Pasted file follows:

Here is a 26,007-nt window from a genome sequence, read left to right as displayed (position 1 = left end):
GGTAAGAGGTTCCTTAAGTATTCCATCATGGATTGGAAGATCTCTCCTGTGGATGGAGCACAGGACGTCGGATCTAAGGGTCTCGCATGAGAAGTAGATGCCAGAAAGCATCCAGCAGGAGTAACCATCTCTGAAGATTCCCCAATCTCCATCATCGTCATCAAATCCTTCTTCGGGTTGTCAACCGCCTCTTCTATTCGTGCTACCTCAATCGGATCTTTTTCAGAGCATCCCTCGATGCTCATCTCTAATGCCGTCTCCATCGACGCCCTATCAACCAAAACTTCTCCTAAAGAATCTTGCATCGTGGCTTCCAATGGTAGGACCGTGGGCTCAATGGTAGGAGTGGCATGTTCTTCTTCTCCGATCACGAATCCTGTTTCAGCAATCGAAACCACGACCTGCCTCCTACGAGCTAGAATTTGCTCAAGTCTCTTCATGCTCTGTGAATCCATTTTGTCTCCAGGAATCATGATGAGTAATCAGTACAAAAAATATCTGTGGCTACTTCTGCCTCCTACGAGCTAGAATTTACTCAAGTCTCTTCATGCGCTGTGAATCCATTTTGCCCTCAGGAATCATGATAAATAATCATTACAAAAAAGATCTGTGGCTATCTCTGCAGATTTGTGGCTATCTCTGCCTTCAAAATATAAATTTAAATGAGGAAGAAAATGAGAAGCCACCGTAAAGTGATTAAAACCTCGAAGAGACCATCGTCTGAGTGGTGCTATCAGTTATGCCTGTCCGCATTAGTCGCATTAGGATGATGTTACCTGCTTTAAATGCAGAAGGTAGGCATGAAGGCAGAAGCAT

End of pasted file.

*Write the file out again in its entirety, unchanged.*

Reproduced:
Here is a 26,007-nt window from a genome sequence, read left to right as displayed (position 1 = left end):
GGTAAGAGGTTCCTTAAGTATTCCATCATGGATTGGAAGATCTCTCCTGTGGATGGAGCACAGGACGTCGGATCTAAGGGTCTCGCATGAGAAGTAGATGCCAGAAAGCATCCAGCAGGAGTAACCATCTCTGAAGATTCCCCAATCTCCATCATCGTCATCAAATCCTTCTTCGGGTTGTCAACCGCCTCTTCTATTCGTGCTACCTCAATCGGATCTTTTTCAGAGCATCCCTCGATGCTCATCTCTAATGCCGTCTCCATCGACGCCCTATCAACCAAAACTTCTCCTAAAGAATCTTGCATCGTGGCTTCCAATGGTAGGACCGTGGGCTCAATGGTAGGAGTGGCATGTTCTTCTTCTCCGATCACGAATCCTGTTTCAGCAATCGAAACCACGACCTGCCTCCTACGAGCTAGAATTTGCTCAAGTCTCTTCATGCTCTGTGAATCCATTTTGTCTCCAGGAATCATGATGAGTAATCAGTACAAAAAATATCTGTGGCTACTTCTGCCTCCTACGAGCTAGAATTTACTCAAGTCTCTTCATGCGCTGTGAATCCATTTTGCCCTCAGGAATCATGATAAATAATCATTACAAAAAAGATCTGTGGCTATCTCTGCAGATTTGTGGCTATCTCTGCCTTCAAAATATAAATTTAAATGAGGAAGAAAATGAGAAGCCACCGTAAAGTGATTAAAACCTCGAAGAGACCATCGTCTGAGTGGTGCTATCAGTTATGCCTGTCCGCATTAGTCGCATTAGGATGATGTTACCTGCTTTAAATGCAGAAGGTAGGCATGAAGGCAGAAGCAT